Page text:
The Making of a Major General: William Henry Harrison and the Politics of Command, 1812–13
- Ohio Valley History
- The Filson Historical Society and Cincinnati Museum Center
- Volume 10, Number 1, Spring 2010
- pp. 32-52
- View Citation
- Additional Information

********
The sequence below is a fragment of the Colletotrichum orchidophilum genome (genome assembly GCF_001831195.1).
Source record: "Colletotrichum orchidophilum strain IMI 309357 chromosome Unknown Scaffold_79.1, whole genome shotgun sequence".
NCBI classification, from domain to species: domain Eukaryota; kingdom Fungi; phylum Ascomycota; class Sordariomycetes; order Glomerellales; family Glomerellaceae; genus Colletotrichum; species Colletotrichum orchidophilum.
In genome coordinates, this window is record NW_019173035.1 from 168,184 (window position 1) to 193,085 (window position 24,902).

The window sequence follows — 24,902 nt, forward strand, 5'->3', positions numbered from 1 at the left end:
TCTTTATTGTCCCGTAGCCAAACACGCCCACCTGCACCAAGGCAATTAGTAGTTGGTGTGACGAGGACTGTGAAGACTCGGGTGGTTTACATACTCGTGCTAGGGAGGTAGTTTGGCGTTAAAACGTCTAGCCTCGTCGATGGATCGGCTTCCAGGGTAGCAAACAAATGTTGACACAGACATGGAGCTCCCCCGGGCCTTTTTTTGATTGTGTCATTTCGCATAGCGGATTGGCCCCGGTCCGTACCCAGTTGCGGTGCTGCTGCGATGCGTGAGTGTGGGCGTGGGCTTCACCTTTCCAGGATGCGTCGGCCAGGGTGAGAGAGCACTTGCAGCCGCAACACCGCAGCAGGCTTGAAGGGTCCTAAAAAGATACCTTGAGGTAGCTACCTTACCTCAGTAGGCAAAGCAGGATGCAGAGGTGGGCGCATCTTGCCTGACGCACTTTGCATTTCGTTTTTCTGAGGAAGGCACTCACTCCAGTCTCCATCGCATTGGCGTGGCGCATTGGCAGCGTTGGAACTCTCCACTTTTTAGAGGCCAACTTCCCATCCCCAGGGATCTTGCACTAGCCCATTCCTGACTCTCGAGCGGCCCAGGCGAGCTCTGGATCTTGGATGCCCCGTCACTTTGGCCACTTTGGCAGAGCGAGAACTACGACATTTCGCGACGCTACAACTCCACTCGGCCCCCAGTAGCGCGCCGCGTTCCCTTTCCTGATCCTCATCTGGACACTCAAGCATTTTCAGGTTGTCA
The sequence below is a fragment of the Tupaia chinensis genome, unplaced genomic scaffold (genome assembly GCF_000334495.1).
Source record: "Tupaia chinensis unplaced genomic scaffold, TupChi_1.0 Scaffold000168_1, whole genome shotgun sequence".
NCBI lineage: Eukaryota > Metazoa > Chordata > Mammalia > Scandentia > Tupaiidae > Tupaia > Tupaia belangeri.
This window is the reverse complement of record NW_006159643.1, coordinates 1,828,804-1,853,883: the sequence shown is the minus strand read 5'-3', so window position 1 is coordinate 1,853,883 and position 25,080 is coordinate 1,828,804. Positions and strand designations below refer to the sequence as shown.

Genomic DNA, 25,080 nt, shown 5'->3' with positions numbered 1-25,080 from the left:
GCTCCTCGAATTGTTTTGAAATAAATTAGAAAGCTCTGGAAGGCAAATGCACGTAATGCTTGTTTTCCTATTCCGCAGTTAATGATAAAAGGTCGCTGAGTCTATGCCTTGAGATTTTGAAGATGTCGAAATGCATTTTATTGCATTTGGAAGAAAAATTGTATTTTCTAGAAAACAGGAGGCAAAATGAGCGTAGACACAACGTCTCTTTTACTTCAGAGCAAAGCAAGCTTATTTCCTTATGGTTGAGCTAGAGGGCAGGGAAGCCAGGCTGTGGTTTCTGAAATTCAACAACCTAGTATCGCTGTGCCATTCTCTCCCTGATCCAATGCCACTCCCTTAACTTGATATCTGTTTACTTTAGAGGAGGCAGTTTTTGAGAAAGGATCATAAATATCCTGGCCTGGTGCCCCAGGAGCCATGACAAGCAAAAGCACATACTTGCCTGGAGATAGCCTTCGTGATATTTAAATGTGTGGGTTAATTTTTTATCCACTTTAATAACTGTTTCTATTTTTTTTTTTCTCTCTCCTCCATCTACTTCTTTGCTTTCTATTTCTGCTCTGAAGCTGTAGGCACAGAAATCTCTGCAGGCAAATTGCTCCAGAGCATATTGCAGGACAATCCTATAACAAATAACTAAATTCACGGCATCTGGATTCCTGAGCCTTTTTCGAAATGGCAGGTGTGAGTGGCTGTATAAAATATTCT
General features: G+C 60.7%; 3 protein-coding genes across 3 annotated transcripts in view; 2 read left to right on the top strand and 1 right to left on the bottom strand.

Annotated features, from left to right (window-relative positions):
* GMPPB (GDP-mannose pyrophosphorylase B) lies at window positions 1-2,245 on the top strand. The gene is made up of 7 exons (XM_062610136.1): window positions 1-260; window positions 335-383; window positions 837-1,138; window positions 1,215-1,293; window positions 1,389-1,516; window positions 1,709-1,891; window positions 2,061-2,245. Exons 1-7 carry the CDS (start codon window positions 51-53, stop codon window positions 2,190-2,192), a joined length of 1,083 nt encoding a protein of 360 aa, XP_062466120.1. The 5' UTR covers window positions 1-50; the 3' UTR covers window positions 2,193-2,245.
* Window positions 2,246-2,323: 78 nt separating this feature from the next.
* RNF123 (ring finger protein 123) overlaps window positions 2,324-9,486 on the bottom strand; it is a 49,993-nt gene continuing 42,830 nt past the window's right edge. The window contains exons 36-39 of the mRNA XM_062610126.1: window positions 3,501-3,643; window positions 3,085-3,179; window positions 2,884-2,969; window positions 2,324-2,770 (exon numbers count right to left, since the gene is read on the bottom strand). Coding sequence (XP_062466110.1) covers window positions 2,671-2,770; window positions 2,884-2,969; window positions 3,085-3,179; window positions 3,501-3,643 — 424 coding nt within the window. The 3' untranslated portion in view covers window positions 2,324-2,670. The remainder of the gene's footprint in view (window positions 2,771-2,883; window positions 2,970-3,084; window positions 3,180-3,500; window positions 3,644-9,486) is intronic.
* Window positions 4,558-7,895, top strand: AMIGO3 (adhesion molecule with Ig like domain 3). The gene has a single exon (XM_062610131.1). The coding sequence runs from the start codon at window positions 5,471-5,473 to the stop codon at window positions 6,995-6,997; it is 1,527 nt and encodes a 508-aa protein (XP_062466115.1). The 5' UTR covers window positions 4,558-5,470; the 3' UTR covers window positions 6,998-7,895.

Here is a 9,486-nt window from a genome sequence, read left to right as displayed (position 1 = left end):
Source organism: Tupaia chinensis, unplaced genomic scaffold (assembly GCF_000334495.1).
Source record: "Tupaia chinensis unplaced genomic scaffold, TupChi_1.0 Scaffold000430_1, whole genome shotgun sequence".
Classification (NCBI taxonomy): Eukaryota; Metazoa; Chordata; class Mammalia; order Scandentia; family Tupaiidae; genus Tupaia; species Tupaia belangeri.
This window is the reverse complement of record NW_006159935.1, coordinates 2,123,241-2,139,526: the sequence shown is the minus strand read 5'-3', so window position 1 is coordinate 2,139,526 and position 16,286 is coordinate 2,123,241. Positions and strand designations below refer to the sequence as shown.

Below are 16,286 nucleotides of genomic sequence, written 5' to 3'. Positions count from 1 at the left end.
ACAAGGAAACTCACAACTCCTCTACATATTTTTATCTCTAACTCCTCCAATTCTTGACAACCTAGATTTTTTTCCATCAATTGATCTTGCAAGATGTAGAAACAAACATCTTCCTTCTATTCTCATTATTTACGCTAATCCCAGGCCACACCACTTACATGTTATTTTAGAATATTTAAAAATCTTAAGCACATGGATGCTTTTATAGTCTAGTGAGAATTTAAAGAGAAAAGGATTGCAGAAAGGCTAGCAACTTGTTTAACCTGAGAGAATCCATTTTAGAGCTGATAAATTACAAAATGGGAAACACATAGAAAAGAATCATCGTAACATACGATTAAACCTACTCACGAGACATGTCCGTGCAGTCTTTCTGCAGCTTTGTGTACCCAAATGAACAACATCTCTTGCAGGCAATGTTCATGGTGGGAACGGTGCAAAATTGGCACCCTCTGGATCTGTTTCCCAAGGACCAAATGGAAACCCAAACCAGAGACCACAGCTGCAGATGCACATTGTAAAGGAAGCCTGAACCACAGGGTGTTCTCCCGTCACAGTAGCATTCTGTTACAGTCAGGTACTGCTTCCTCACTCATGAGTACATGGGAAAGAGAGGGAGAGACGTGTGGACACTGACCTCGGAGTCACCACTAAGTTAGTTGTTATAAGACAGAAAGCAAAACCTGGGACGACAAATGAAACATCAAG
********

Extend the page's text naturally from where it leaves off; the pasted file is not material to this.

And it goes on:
32 OHIO VALLEY HISTORY The Making of a Major General: William Henry Harrison and the Politics of Command, 1812-13 David Curtis Skaggs B y early 1812, GovernorWilliam Henry Harrison recognized that his political career in Indiana Territory was about to close. The territory would soon gain admittance into the Union, but his political rivals had gained control of the legislature and he was too unpopular to win major elective office. Always seeking public employment to supplement his income, Harrison sought a general’s commission in the expanding regular army. Harrison’s quest for senior command reflected the regional clash of interests that characterized politics of the early national period, disagreements over whether to employ regular army troops or militia volunteers as the core of the nation’s combat force, personality differences between various political and military leaders, and an inter-generational contest for major office between Revolutionary War veterans and those born shortly before or during that struggle.1 William Henry Harrison (1773-1841), engraving by R. Lorton, 1840. CINCINNATI MUSEUM CENTER DAVID CURTIS SKAGGS SPRING 2010 33 While regionalism influenced Harrison’s promotion to senior command, his membership in a new generation of military leadership played an equally important role. In Inheriting the Revolution, historian Joyce Appleby argues that the age cohort born “between Independence and 1800 worked out the social forms of the new nation.” An age cohort trying to prove its worth in the wake of the heroes of the founding generation, they “fashion[ed] the revolutionary affirmations that gave the United States a national culture replete with purposes, heroes, taboos, prescriptions, symbols, and celebrations.” Though Appleby excludes soldiers or sailors from her analysis of the new generation, military service provided these younger men an opportunity to prove their merit to those who went before. The armed forces also enabled them to demonstrate their nationalism in an age in which localism and regionalism pitted easterners against westerners, Yankees against Yorkers, and northerners against southerners.2 Though the youngest son of a distinguished Virginia gentry family, Harrison found it necessary to make his own career in the army and western politics. His family connections helped him secure a junior officer’s commission in the expanding The Great Lakes region, 1795-1814, from David Curtis Skaggs and Larry L. Nelson, eds., The Sixty Years’ War for the Great Lakes, 1754-1814 (East Lansing: Michigan State University Press, 2001), xiv-xv. IMAGE COURTESY OF MICHIGAN STATE UNIVERSITY PRESS E. White Ft. Meigs 1813 Lake Simcoe Lake Nipissing Georgian Bay Lake St. Clair St. Joseph Island Ft. Dearborn Lake Champlain N E W Y O R K P E N N S Y L V A N I A V I R G I N I A O H I O I N D I A N A ILLINOIS WISCO NSIN L OW E R C A N A DA Map 4. Great Lakes Region, 1795–1814 U P P E R C A N A D A K E N T U C K Y Cincinnati Ft.Wayne Ft. Detroit 1812 York Albany Plattsburgh Philadelphia NewYork Baltimore Washington, D.C. Pittsburgh Prophet’sTown Frenchtown 1813 Amherstburg (Ft. Malden) Moraviantown 1813 Burlington Heights Penetanguishene Montréal Ile aux Noix ˚ Châteauguay 26 October 1813 ˚ Crysler’s Farm 11 November 1813 Kingston Sackets Harbor Oswego Ft. Erie Buffalo Black Rock Queenston Ft. Niagara Ft. George ˚ ˚ Longwoods 5 March 1814 Put-in-Bay Chillicothe Dayton ˚ Battle ofTippecanoe Ft. Madison Prairie du Chien (Ft. Shelby) 1814 Presque Isle¡ Sault Ste. Marie¡ Ft. Mackinac 1812 & 1814 — Ft. Stephenson 1813 — — Québec — — — DEL. M.D. N.J. Tyendinaga Mohawk Grand River Iroquois Lexington Frankfort FIRE LANDS Rainy Lake Lake Nipigon St. Louis — THE MAKING OF A MAJOR GENERAL 34 OHIO VALLEY HISTORY U.S. Army of the mid-1790s and his skills as a staff officer under Maj. Gen. Anthony Wayne led to his selection as secretary to the governor of the Northwest Territory, his election as the territory’s delegate to Congress, and his appointment as the governor of the newly created Indiana Territory, all before he was thirty. His governorship lasted from 1800 until he resigned to become the commander of the North West...